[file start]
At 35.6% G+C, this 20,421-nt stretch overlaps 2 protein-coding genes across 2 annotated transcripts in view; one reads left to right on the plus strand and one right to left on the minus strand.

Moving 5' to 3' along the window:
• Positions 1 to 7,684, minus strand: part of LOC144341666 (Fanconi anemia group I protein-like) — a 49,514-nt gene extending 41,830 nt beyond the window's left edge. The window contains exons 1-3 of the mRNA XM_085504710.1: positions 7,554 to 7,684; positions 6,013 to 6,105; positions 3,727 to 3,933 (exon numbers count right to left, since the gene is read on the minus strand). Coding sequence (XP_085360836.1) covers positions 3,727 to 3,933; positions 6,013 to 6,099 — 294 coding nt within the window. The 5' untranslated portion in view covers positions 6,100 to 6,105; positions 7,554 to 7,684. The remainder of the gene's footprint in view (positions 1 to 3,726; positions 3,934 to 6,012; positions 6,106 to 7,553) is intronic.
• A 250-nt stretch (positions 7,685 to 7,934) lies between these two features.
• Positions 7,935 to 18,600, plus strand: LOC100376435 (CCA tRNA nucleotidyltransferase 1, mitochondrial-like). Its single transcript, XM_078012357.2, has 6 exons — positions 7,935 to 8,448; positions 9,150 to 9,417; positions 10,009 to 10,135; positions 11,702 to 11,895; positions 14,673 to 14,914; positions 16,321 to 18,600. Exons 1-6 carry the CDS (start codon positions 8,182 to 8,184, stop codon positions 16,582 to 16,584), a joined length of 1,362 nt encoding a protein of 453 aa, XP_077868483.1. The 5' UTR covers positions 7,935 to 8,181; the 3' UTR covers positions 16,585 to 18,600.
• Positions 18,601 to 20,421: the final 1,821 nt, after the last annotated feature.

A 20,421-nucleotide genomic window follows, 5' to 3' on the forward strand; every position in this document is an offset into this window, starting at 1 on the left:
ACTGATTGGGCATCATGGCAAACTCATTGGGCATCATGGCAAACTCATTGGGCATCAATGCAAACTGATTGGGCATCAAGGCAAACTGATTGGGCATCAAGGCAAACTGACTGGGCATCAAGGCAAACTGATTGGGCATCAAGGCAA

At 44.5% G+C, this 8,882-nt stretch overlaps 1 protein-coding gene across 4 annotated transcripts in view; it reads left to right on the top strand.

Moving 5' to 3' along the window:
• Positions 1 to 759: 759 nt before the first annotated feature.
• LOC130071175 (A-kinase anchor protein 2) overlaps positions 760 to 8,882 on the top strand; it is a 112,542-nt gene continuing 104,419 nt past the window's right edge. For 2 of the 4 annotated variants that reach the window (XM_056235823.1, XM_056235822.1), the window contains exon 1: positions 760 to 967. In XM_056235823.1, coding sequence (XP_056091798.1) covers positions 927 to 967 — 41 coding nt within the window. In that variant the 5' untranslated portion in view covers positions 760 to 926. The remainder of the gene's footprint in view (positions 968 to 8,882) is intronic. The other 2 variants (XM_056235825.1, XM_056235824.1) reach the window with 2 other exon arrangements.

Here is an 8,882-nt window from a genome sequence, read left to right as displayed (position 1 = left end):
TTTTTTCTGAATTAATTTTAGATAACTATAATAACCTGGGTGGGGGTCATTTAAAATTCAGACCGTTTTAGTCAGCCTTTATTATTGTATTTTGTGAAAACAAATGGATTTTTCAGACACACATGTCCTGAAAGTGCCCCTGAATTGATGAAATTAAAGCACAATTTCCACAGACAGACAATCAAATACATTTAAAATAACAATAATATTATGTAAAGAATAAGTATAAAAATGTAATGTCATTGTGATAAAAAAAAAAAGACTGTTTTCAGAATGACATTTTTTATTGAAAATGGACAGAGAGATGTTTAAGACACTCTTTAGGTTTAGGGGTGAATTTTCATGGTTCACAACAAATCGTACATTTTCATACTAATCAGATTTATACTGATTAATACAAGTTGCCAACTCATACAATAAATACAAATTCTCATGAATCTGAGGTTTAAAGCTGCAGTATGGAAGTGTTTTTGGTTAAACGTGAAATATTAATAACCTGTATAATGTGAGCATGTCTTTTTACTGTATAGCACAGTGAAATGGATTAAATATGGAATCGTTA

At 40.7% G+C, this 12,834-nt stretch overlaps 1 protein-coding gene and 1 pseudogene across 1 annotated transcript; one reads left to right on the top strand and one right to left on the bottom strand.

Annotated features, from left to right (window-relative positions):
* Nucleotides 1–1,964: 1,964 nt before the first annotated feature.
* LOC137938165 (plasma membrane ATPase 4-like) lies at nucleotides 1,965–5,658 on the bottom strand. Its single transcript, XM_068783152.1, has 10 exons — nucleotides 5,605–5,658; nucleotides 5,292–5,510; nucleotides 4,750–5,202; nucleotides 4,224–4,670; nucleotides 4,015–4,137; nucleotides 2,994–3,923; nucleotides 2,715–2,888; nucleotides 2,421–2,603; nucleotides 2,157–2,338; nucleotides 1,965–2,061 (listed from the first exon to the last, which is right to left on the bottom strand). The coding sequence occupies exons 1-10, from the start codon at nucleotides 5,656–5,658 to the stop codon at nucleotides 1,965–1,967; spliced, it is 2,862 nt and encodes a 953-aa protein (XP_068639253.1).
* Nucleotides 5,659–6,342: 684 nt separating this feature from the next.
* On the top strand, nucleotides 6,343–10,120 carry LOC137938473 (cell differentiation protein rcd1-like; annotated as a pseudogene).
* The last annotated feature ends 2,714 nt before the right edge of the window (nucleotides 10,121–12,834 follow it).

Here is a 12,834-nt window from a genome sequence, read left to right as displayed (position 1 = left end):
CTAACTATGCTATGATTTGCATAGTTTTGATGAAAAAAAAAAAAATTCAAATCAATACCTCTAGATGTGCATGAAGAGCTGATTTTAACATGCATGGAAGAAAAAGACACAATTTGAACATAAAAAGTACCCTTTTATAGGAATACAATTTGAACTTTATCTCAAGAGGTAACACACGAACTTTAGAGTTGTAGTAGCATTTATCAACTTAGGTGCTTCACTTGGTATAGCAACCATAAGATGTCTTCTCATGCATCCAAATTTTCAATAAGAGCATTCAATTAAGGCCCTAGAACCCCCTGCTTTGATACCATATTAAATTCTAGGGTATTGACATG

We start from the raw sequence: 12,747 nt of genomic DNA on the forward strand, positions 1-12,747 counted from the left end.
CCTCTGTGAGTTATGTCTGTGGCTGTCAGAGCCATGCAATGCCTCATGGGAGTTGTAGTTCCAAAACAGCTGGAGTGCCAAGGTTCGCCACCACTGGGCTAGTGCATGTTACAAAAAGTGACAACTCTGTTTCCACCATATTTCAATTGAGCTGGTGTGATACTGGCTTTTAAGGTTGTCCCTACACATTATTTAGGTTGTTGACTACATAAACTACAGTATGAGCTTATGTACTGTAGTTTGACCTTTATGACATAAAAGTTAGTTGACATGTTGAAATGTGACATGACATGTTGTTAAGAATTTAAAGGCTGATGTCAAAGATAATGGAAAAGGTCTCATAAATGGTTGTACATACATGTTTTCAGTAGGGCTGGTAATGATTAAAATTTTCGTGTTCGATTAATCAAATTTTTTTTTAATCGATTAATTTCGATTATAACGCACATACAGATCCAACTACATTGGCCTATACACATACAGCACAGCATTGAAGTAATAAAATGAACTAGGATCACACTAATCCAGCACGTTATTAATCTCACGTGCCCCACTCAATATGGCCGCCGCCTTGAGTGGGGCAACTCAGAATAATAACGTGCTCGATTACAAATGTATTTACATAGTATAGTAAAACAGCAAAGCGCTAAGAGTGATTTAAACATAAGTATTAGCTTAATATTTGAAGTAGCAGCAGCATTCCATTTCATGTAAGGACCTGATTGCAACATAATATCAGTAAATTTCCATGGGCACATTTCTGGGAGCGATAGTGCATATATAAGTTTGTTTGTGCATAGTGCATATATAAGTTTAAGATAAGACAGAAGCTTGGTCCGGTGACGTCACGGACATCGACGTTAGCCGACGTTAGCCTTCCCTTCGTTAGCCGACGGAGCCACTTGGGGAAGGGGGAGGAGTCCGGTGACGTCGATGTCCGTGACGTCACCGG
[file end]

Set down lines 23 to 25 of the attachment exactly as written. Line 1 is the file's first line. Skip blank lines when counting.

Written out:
CTAACTATGCTATGATTTGCATAGTTTTGATGAAAAAAAAAAAAATTCAAATCAATACCTCTAGATGTGCATGAAGAGCTGATTTTAACATGCATGGAAGAAAAAGACACAATTTGAACATAAAAAGTACCCTTTTATAGGAATACAATTTGAACTTTATCTCAAGAGGTAACACACGAACTTTAGAGTTGTAGTAGCATTTATCAACTTAGGTGCTTCACTTGGTATAGCAACCATAAGATGTCTTCTCATGCATCCAAATTTTCAATAAGAGCATTCAATTAAGGCCCTAGAACCCCCTGCTTTGATACCATATTAAATTCTAGGGTATTGACATG

We start from the raw sequence: 12,747 nt of genomic DNA on the forward strand, positions 1-12,747 counted from the left end.
CCTCTGTGAGTTATGTCTGTGGCTGTCAGAGCCATGCAATGCCTCATGGGAGTTGTAGTTCCAAAACAGCTGGAGTGCCAAGGTTCGCCACCACTGGGCTAGTGCATGTTACAAAAAGTGACAACTCTGTTTCCACCATATTTCAATTGAGCTGGTGTGATACTGGCTTTTAAGGTTGTCCCTACACATTATTTAGGTTGTTGACTACATAAACTACAGTATGAGCTTATGTACTGTAGTTTGACCTTTATGACATAAAAGTTAGTTGACATGTTGAAATGTGACATGACATGTTGTTAAGAATTTAAAGGCTGATGTCAAAGATAATGGAAAAGGTCTCATAAATGGTTGTACATACATGTTTTCAGTAGGGCTGGTAATGATTAAAATTTTCGTGTTCGATTAATCAAATTTTTTTTTAATCGATTAATTTCGATTATAACGCACATACAGATCCAACTACATTGGCCTATACACATACAGCACAGCATTGAAGTAATAAAATGAACTAGGATCACACTAATCCAGCACGTTATTAATCTCACGTGCCCCACTCAATATGGCCGCCGCCTTGAGTGGGGCAACTCAGAATAATAACGTGCTCGATTACAAATGTATTTACATAGTATAGTAAAACAGCAAAGCGCTAAGAGTGATTTAAACATAAGTATTAGCTTAATATTTGAAGTAGCAGCAGCATTCCATTTCATGTAAGGACCTGATTGCAACATAATATCAGTAAATTTCCATGGGCACATTTCTGGGAGCGATAGTGCATATATAAGTTTGTTTGTGCATAGTGCATATATAAGTTTAAGATAAGACAGAAGCTTGGTCCGGTGACGTCACGGACATCGACGTTAGCCGACGTTAGCCTTCCCTTCGTTAGCCGACGGAGCCACTTGGGGAAGGGGGAGGAGTCCGGTGACGTCGATGTCCGTGACGTCACCGG